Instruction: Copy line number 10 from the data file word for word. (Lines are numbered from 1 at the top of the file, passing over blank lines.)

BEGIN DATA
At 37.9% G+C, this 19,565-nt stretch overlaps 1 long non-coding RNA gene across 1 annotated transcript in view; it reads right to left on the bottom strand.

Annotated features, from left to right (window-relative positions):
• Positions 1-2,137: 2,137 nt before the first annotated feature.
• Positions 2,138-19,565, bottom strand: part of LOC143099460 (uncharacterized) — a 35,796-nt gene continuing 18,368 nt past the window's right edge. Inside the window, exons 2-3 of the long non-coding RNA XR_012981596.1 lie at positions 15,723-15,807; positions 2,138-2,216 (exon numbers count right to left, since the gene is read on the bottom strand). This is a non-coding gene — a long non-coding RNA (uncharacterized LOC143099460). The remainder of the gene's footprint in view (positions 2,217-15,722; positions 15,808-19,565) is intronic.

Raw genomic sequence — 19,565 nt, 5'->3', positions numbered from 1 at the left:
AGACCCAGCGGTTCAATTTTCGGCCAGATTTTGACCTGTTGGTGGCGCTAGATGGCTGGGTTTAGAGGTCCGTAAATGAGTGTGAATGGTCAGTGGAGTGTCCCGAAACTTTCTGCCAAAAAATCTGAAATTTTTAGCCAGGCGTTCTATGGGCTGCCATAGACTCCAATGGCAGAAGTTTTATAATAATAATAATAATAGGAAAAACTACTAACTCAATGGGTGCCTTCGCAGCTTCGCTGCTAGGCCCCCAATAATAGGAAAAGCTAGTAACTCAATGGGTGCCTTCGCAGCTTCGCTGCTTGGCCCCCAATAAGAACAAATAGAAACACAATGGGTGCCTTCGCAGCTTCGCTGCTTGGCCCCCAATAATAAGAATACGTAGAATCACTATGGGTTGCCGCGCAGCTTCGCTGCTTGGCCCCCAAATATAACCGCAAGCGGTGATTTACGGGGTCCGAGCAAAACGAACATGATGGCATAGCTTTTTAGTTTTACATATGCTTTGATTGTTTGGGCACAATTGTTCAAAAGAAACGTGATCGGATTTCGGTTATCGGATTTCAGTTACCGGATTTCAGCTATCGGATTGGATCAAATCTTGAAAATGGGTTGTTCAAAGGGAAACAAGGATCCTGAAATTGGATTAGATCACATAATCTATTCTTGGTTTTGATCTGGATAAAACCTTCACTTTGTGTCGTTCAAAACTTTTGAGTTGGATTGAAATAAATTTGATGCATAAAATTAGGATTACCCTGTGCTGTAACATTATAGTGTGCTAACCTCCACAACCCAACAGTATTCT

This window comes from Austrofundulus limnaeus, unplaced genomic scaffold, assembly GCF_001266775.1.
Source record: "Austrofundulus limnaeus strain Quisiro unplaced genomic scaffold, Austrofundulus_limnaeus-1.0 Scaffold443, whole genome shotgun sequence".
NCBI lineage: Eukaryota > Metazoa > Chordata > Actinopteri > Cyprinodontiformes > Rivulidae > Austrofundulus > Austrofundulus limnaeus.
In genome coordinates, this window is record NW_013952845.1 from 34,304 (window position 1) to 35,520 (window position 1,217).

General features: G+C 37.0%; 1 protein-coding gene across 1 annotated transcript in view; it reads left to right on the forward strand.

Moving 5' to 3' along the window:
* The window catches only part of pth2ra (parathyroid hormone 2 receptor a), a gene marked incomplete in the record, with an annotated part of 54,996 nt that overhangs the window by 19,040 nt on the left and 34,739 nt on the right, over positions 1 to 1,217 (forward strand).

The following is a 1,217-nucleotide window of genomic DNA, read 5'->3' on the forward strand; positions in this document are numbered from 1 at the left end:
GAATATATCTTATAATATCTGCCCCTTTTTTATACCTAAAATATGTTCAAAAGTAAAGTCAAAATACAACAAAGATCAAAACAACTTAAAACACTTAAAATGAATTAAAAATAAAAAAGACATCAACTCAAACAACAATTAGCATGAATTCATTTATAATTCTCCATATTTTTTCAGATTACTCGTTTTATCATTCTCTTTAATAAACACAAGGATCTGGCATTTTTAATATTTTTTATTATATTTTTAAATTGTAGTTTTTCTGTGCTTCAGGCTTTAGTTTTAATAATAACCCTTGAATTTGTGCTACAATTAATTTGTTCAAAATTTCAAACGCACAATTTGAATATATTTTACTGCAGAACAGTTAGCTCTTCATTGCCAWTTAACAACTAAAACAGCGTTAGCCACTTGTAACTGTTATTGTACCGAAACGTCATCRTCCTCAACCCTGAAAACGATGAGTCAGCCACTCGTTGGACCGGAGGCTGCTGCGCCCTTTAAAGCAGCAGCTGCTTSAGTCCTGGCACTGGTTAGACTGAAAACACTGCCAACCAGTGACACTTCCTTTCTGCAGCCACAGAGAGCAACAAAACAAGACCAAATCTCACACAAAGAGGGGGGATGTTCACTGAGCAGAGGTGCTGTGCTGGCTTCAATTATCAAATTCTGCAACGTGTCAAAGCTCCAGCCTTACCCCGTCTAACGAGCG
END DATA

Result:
In genome coordinates, this window is record NW_013952845.1 from 34,304 (window position 1) to 35,520 (window position 1,217).